* Galveston AAF, Galveston: Now: Scholes International Airport at Galveston airport codes|GLS|KGLS
* Majors Field AAF, Greenville: Now: Majors Airport Airport codes|GVT|KGVT
* Pyote AAF, Pyote: Was: Pyote Air Force Base (1947-1954): Now: Closed and abandoned
* Brownwood AAF, Brownwood: Auxiliary of Muskogee AAF, Oklaholma: Now: Brownwood Regional Airport airport codes|BWD|KBWD

Troop Carrier Command
* Del Valle/Bergstrom AAF, Austin: Was: Bergstrom Air Force Base (1947-1993): Was: Bergstrom Air Reserve Station (1993-1996): Now: Austin-Bergstrom International Airport Airport codes|AUS|KAUS|AUS
* Dodd AAF, San Antonio: Part of Fort Sam Houston: Used for Troop Transport : Now: Closed, part of built-up area of San AntonioAir Technical Service Command
* Cox Field, AAF, Paris: Now: Cox Field Airport Airport codes|PRX|KPX
* Eagle Pass AAF, Eagle Pass: Maverick County Memorial International Airport Airport codes|5T9
* Hensley Field/NAS, Dallas: Joint use with United States Navy: Was: Naval Air Station Dallas: Now: Closed
* Duncan/Kelly Field AAF, San Antonio: Was: Kelly Air Force Base (1947-2001): Now: (2001-Pres)
(Controlled by Lackland AFB):: San Antonio Aviation Cadet Center, San Antonio:: Auxiliary to Kelly Field AAF (1946-1947):: Now: (1947-Pres)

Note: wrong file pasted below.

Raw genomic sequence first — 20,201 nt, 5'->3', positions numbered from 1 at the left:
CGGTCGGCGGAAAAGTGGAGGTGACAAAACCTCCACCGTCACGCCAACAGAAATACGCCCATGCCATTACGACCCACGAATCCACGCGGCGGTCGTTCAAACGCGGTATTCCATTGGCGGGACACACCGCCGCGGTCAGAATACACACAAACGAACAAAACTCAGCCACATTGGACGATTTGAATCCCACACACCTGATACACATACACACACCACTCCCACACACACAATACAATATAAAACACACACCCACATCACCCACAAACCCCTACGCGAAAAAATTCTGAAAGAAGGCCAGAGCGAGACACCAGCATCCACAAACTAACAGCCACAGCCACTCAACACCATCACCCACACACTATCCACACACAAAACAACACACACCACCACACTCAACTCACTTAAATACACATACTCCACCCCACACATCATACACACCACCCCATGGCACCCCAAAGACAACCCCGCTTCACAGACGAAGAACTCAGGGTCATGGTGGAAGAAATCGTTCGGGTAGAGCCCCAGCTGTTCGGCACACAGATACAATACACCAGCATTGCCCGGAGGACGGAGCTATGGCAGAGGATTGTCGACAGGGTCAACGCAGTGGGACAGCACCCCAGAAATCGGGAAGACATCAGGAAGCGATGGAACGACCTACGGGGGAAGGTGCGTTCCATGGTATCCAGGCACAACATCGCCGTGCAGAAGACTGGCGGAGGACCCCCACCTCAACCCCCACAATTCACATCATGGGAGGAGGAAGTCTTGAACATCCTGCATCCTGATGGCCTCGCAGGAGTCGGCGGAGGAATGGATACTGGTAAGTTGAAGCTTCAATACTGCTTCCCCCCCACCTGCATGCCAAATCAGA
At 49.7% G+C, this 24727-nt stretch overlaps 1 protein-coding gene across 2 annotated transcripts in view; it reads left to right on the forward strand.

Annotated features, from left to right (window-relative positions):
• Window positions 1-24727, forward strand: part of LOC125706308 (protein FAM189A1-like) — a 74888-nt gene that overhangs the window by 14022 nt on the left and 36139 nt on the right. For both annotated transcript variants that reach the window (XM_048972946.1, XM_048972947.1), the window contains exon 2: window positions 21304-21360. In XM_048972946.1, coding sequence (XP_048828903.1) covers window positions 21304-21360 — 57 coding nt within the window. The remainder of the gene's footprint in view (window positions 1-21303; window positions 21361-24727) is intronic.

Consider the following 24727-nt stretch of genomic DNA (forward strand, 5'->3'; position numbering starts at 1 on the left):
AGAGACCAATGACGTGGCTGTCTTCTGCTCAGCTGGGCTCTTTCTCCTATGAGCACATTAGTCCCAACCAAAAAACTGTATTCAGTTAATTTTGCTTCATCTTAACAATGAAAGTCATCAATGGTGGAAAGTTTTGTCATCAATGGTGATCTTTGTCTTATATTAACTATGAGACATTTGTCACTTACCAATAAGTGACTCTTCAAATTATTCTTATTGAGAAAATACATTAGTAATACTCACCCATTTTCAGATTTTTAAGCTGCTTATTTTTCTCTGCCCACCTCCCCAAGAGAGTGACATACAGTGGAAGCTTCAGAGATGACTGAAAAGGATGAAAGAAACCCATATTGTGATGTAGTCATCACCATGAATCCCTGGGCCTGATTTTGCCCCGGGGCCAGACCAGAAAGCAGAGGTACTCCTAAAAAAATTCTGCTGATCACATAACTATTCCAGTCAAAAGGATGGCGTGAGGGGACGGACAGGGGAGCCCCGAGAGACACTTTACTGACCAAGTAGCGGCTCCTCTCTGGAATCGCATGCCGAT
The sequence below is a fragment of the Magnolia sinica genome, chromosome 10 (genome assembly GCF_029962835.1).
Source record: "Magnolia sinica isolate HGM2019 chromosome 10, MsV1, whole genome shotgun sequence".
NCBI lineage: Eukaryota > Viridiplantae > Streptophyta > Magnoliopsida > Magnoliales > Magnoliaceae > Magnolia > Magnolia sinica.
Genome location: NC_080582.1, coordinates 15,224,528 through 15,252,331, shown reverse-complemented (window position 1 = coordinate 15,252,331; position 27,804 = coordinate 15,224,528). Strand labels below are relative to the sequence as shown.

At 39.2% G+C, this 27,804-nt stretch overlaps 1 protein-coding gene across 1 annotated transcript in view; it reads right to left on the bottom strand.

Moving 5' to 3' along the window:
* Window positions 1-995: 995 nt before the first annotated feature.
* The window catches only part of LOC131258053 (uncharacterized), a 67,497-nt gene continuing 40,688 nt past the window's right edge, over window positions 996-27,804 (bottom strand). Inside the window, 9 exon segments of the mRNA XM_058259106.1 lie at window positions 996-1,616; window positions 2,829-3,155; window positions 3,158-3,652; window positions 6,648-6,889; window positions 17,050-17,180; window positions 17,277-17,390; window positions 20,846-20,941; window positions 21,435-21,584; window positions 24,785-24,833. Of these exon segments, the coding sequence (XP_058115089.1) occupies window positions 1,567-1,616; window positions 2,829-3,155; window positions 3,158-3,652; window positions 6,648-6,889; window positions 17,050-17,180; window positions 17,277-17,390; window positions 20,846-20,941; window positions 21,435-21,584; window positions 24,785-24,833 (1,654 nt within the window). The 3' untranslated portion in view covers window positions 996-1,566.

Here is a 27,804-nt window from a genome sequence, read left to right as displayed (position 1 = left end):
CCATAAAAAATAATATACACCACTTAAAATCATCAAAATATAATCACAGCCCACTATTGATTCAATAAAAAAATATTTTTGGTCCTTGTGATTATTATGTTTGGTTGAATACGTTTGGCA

* Palacios AAF, Palacios: Now: Palacios Municipal Airport Airport codes|PSX|KPSX
* South Plains AAF, Lubbock: Now: Lubbock Preston Smith International Airport airport codes|LBB|KLBB
* Stinson Field APT, San Antonio: Now: Stinson Municipal Airport airport codes|SSF|KSSF
* Van Horn MAP, Van Horn: Now: Culberson County Airport airport codes|VHN|KVHN

Air Transport Command
* El Paso MAP, El Paso: Joint Use USAAF/Civil Airport: Now: El Paso International Airport Airport codes|ELP|KELP|ELP
* Love Field, Dallas: Joint Use USAAF/Civil Airport: Now: Dallas Love Field Airport Airport codes|DAL|KDAL|DAL

See also

* Fourth Air Force
* United States Army Air Forces
* Oklahoma World War II Army Airfields
* Kansas World War II Army Airfields
* Nebraska World War II Army Airfields


* Freeman, Paul (2008) [http://members.tripod.com/airfields_freeman/TX/Airfields_TX.htm Abandoned & Little-Known Airfields: Texas]
* Maurer, Maurer (1983). Air Force Combat Units Of World War II. Maxwell AFB, Alabama: Office of Air Force History. ISBN 0892010924.
* Ravenstein, Charles A. (1984). Air Force Combat Wings Lineage and Honors Histories 1947-1977. Maxwell AFB, Alabama: Office of Air Force History. ISBN 0912799129.
* Thole, Lou (1999), Forgotten Fields of America : World War II Bases and Training, Then and Now - Vol. 2. Publisher: Pictorial Histories Pub, ISBN 1575100517
* [http://www.airfieldsdatabase.com/WW2/WW2.htm Military Airfields in World War II - Texas]

External links

* [http://aafcollection.info AAFCollection.info] has class books from several WWII Army Air Fields in Texas.